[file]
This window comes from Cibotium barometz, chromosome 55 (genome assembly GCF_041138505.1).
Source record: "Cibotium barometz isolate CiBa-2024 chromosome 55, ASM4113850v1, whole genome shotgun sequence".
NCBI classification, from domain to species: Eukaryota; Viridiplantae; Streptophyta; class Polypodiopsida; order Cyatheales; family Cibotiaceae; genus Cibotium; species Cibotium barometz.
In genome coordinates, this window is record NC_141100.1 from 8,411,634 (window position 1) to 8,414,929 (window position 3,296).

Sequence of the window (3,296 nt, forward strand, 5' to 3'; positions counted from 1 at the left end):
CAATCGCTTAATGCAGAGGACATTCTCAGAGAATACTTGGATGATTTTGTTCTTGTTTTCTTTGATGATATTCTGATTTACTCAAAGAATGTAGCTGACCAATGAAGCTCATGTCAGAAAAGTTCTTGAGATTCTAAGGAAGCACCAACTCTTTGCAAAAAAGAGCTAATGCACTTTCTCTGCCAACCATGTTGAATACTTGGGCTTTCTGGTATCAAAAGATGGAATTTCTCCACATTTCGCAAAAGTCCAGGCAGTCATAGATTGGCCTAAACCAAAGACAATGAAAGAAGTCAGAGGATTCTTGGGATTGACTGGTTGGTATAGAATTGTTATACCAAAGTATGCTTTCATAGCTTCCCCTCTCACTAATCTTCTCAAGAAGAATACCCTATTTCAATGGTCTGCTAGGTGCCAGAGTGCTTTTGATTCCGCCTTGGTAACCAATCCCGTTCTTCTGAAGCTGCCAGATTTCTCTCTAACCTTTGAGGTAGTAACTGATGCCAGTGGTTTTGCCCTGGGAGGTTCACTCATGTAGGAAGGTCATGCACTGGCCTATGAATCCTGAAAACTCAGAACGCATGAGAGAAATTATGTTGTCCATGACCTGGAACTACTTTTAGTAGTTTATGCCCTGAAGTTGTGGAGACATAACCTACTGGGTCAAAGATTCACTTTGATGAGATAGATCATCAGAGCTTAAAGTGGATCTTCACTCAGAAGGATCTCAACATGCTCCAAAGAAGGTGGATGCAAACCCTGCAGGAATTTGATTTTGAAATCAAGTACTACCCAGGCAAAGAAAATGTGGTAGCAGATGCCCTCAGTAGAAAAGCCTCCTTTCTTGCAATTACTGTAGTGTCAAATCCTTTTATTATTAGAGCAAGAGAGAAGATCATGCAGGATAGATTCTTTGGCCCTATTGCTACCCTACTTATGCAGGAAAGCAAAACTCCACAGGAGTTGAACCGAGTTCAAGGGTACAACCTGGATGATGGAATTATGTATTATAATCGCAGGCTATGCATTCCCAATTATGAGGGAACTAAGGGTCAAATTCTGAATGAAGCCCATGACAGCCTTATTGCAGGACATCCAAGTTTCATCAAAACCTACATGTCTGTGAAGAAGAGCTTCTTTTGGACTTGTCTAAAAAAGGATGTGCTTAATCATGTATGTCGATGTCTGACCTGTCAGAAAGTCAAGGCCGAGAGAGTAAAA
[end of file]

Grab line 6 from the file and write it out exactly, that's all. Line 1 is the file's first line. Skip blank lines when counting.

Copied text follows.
CAATCGCTTAATGCAGAGGACATTCTCAGAGAATACTTGGATGATTTTGTTCTTGTTTTCTTTGATGATATTCTGATTTACTCAAAGAATGTAGCTGACCAATGAAGCTCATGTCAGAAAAGTTCTTGAGATTCTAAGGAAGCACCAACTCTTTGCAAAAAAGAGCTAATGCACTTTCTCTGCCAACCATGTTGAATACTTGGGCTTTCTGGTATCAAAAGATGGAATTTCTCCACATTTCGCAAAAGTCCAGGCAGTCATAGATTGGCCTAAACCAAAGACAATGAAAGAAGTCAGAGGATTCTTGGGATTGACTGGTTGGTATAGAATTGTTATACCAAAGTATGCTTTCATAGCTTCCCCTCTCACTAATCTTCTCAAGAAGAATACCCTATTTCAATGGTCTGCTAGGTGCCAGAGTGCTTTTGATTCCGCCTTGGTAACCAATCCCGTTCTTCTGAAGCTGCCAGATTTCTCTCTAACCTTTGAGGTAGTAACTGATGCCAGTGGTTTTGCCCTGGGAGGTTCACTCATGTAGGAAGGTCATGCACTGGCCTATGAATCCTGAAAACTCAGAACGCATGAGAGAAATTATGTTGTCCATGACCTGGAACTACTTTTAGTAGTTTATGCCCTGAAGTTGTGGAGACATAACCTACTGGGTCAAAGATTCACTTTGATGAGATAGATCATCAGAGCTTAAAGTGGATCTTCACTCAGAAGGATCTCAACATGCTCCAAAGAAGGTGGATGCAAACCCTGCAGGAATTTGATTTTGAAATCAAGTACTACCCAGGCAAAGAAAATGTGGTAGCAGATGCCCTCAGTAGAAAAGCCTCCTTTCTTGCAATTACTGTAGTGTCAAATCCTTTTATTATTAGAGCAAGAGAGAAGATCATGCAGGATAGATTCTTTGGCCCTATTGCTACCCTACTTATGCAGGAAAGCAAAACTCCACAGGAGTTGAACCGAGTTCAAGGGTACAACCTGGATGATGGAATTATGTATTATAATCGCAGGCTATGCATTCCCAATTATGAGGGAACTAAGGGTCAAATTCTGAATGAAGCCCATGACAGCCTTATTGCAGGACATCCAAGTTTCATCAAAACCTACATGTCTGTGAAGAAGAGCTTCTTTTGGACTTGTCTAAAAAAGGATGTGCTTAATCATGTATGTCGATGTCTGACCTGTCAGAAAGTCAAGGCCGAGAGAGTAAAA